The Devil's Doctor: Paracelsus and the World of Renaissance Magic and Science

Philip Ball, Author . Farrar, Straus & Giroux $26 (436p) ISBN 978-0-374-22979-5

If one really wants to understand the contradictions and "intellectual ferment" of the 16th century, says Ball, one should look not at Luther or Copernicus, but at the much-maligned Paracelsus. Born in Switzerland in 1493, Philip Theophrastus Bombastus von Hohenheim, aka Paracelsus, is a figure often more imagined than known. Famous as a doctor of alchemic medicine, he has been compared with Faust and developed a reputation as a miracle worker and charlatan that only grew after his death in 1543. Ball, author of the prize-winning Critical Mass , mixes scant biographical detail with a wide-ranging evocation of the Renaissance worldview to create a fascinating portrait of the man, his age and his historical reputation. Forays into ancient, medieval and Islamic medicine, academic rivalries, the proliferation of publications, and treatments of syphilis all help to recreate the mindset in which doctor and patient lived. Concepts of magic as simply the hidden qualities of nature, and the blurring of poison and medicine demonstrate how what we call science and magic overlapped. Ball produces a vibrant, original portrait of a man of contradictions: "[a] humble braggart, a puerile sage, an invincible loser, a courageous coward, a pious heretic, an honest charlatan...." 50 b&w illus. (Apr.)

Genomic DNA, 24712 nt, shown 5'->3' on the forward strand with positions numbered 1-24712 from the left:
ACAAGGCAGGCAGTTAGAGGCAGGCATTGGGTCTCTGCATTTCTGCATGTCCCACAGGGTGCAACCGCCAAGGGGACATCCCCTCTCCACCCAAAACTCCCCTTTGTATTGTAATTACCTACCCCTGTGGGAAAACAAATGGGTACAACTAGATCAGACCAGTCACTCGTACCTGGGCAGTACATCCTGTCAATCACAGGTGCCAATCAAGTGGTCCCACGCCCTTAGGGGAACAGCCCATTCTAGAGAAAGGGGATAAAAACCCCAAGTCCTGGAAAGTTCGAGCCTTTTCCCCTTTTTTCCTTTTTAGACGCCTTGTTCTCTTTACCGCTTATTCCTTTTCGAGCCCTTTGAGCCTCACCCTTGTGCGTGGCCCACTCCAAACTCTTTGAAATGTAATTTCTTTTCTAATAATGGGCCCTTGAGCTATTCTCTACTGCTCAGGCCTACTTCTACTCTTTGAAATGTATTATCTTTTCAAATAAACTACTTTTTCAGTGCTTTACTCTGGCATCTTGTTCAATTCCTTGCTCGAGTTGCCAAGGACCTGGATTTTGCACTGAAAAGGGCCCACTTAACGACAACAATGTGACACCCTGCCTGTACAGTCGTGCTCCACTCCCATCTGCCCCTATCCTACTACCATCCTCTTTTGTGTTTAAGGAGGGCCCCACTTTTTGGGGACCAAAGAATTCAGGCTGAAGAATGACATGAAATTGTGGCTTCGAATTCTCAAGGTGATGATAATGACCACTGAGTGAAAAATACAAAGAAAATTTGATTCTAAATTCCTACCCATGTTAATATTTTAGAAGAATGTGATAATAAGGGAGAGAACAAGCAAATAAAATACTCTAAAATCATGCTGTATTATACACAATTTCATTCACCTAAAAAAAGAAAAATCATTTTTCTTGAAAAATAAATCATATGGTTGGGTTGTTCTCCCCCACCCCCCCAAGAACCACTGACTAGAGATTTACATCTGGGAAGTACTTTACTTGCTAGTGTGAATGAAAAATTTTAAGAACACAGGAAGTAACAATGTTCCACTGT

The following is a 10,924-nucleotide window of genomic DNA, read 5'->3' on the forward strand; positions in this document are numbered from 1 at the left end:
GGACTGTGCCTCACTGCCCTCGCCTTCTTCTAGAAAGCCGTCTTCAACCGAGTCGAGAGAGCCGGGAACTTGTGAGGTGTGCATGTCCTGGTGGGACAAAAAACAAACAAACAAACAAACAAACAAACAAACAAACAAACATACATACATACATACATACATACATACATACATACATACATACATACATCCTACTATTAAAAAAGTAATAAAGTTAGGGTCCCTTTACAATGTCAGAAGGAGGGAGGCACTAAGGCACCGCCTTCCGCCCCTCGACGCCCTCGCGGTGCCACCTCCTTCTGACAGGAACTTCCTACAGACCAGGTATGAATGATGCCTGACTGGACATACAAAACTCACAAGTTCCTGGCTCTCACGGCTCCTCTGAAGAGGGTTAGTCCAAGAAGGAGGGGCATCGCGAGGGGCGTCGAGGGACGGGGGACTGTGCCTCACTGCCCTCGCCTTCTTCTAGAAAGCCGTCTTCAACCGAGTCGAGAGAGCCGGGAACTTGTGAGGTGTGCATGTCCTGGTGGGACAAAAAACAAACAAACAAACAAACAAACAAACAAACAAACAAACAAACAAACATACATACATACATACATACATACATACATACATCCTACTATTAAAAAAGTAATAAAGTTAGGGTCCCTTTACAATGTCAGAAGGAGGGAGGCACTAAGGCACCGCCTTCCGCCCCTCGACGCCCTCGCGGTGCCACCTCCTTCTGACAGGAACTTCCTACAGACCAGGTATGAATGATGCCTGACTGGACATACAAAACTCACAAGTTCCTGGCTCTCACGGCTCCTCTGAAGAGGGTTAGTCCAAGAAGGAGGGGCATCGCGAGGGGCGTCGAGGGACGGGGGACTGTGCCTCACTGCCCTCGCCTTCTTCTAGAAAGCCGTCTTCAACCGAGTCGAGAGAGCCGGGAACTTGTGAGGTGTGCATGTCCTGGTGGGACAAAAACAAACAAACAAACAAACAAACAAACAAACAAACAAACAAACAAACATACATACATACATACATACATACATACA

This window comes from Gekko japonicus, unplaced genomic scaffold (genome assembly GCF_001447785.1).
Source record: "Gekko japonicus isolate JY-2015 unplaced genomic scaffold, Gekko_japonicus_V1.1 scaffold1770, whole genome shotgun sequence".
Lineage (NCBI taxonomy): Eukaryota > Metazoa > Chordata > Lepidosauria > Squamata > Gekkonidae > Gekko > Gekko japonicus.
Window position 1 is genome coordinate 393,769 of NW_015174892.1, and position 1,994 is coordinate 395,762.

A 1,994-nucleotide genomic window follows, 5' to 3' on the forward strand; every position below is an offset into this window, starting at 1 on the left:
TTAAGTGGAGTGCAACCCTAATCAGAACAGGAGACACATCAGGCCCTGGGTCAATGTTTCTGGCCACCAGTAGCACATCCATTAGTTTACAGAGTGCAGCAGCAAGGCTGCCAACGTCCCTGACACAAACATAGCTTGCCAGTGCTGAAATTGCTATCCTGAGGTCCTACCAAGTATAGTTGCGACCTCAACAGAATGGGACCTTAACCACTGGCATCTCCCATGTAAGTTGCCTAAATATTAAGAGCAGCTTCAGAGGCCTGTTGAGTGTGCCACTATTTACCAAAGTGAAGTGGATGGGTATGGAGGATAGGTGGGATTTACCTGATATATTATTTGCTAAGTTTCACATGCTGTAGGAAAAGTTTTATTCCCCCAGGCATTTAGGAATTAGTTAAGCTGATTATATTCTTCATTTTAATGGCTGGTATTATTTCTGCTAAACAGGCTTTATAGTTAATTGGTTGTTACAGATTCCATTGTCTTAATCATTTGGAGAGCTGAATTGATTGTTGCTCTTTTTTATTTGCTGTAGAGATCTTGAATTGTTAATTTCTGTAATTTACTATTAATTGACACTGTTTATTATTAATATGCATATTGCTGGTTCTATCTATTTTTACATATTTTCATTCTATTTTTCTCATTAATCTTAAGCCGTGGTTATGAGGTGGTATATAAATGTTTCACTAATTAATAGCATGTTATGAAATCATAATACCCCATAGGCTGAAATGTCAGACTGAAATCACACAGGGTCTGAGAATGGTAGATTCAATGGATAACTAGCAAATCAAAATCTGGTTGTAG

Reviewed on: 01/02/2006
Release date: 04/01/2006
Genre: Nonfiction
Open Ebook - 448 pages - 978-1-4299-2182-4
Paperback - 435 pages - 978-0-09-945787-9
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